WordPress Adds “Request Feedback” Feature

This is interesting. It looks as if WordPress has added a new feature that allows bloggers to “request feedback” on a post before publishing it. Here’s a description from WordPress’ blog:

When you click on Request Feedback, you can enter email addresses of friends who are willing to help. They’ll receive a special private link to see your draft, where they can leave feedback on your post (see image above). Their feedback will appear in your post’s Request Feedback area when it arrives, so you can make changes to your draft accordingly.

I can see using this in a composition course that’s using student blogs. What would be really neat, though, is if writers could request feedback from multiple reviewers simultaneously, and all the reviewers could see each others’ feedback. It would be more like a group conference that way.


There’s a discussion on the techrhet listserv right now about teaching students to code (as opposed to using WYSIWYG applications like Dreamweaver). Folks who are interested in this might look at a 1999 special issue of Computers and Composition devoted to code (16.3). Also check out these online resources:
  • Susan Delagrange, “When Revision is Redesign” (the section on “Code“), in Kairos — “I want to argue for writing code, working under the hood of what-you-see-is-what-you-get software to more directly effect an interface that not only provides an optimal user experience, but also more precisely fits the design to the rhetorical argument.”
  • Karl Stolley, “Lo-Fi Manifesto” in Kairos — “[A]s teachers, we should actively work to provide students with sustainable, extensible production literacies through open, rhetorically grounded digital practices that emphasize the source in “free and open source.”
  • Charlie Lowe, “The Future of the Book: Time to Learn Some HTML/CSS” on Kairosnews — “HTML will need to be the base format for manuscripts going into a design workflow that results in digital and print versions of a book.”
  • Nancy Kaplan, “Knowing Practice: A More Complex View of New Media Literacy” — “[A]pplications and interfaces must remain visible and accessible to knowledge workers if they are to develop newmedia literacies.”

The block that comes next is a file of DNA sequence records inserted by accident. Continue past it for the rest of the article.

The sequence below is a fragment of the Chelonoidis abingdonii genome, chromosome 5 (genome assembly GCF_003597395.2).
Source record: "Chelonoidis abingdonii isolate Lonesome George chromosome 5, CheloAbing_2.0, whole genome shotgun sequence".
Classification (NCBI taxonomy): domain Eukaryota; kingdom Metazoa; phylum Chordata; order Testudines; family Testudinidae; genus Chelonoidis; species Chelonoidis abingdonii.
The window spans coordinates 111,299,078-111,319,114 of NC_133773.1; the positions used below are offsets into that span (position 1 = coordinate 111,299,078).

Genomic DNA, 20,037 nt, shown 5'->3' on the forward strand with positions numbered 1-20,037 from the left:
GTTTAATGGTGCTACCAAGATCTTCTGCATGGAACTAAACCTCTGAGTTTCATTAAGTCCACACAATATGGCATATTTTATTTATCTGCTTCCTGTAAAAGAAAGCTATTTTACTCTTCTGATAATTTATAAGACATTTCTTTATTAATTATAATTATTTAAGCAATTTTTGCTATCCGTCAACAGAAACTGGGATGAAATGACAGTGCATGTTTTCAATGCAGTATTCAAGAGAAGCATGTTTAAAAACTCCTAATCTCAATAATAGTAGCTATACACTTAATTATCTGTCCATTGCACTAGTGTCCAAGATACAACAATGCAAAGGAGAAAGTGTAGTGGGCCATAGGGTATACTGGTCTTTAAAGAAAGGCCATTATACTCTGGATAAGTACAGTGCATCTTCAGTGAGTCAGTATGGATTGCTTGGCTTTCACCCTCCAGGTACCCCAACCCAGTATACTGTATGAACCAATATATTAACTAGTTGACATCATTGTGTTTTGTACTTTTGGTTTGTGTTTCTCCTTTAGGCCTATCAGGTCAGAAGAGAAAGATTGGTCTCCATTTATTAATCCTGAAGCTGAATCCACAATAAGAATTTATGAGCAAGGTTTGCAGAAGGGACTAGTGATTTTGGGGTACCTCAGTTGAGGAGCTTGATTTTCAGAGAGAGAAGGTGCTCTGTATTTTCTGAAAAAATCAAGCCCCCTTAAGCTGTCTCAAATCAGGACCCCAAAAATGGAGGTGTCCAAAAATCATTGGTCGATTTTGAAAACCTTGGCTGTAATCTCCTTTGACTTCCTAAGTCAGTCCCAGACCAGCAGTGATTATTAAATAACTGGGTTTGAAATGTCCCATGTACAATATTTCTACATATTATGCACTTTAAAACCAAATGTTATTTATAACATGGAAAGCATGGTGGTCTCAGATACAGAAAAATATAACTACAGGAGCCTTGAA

• Lynda R. Stephenson, “Road Trip,” in Kairos — “This webtext has pedagogical and theoretical intentions that allow readers to reflect on why we should learn to code.”

Webinar on “Teaching Writing as an Information Art”

This is a very cool opportunity. Some smart folks will be putting on a free web seminar on “Teaching Writing as an Information Art” on February 28 at 9:00 am PST. Follow the link for more details and how to connect, but here’s how they describe the session itself:

Contemporary writing courses have been taking on computational tools, from word processors to wikis, for over two decades now, and for a large portion of that time, the tools have taken center stage. However, contemporary talk of media “literacies” has changed the place of tools in the classroom — or rather, has reframed the role of language as information. When students begin to study the role of words as tags, metadata, or search optimizing keywords, they are studying not just semantic structures but the logic and rhetoric of the flow of information. This panel discusses the idea of reframing those courses and their lessons under the title of Information Arts.

Sounds great. Hope to “see” you “there.”

Defining Digital Humanities?

I just got out of a department meeting where we were discussing the possibility of creating a new graduate certificate in the “digital humanities.” I think this is a terrific idea, but I have to admit I’m a bit ambivalent about the term “digital humanities,” partly because there’s some dispute over how to define it.

In a recent post on “The Digital Humanities Divide,” Alex Reid examines the CFP for the 2011 Digital Humanities conference, and finds that a

significant part of the digital humanities that is not captured in this call is the humanistic investigation of digital technoculture: no mention of games studies, social media, or mobile technology. In other words, no mention of the significant digital technologies and practices that are transforming human experience on a global scale. No, instead, we’re going to talk about writing software to analyze hundreds of out of print literary texts that no one can even name.

This aspect of the digital humanities is also reflected in the NEH’s recent call for Digital Humanities Start-up Grants. The call itself presents a fairly wide interpretation of “digital humanities,” but looking over the examples of projects that are getting funded (and based on a second-hand account of a conversation with a grant program officer), it seems like their main priority is on the activity of

planning and developing prototypes of new digital tools for preserving, analyzing, and making accessible digital resources, including libraries’ and museums’ digital assets

For the record, I don’t have anything against making such tools. However, as Reid points out, it seems odd that digital humanists wouldn’t be focused on “the powerful ways that digital technologies are changing the world.”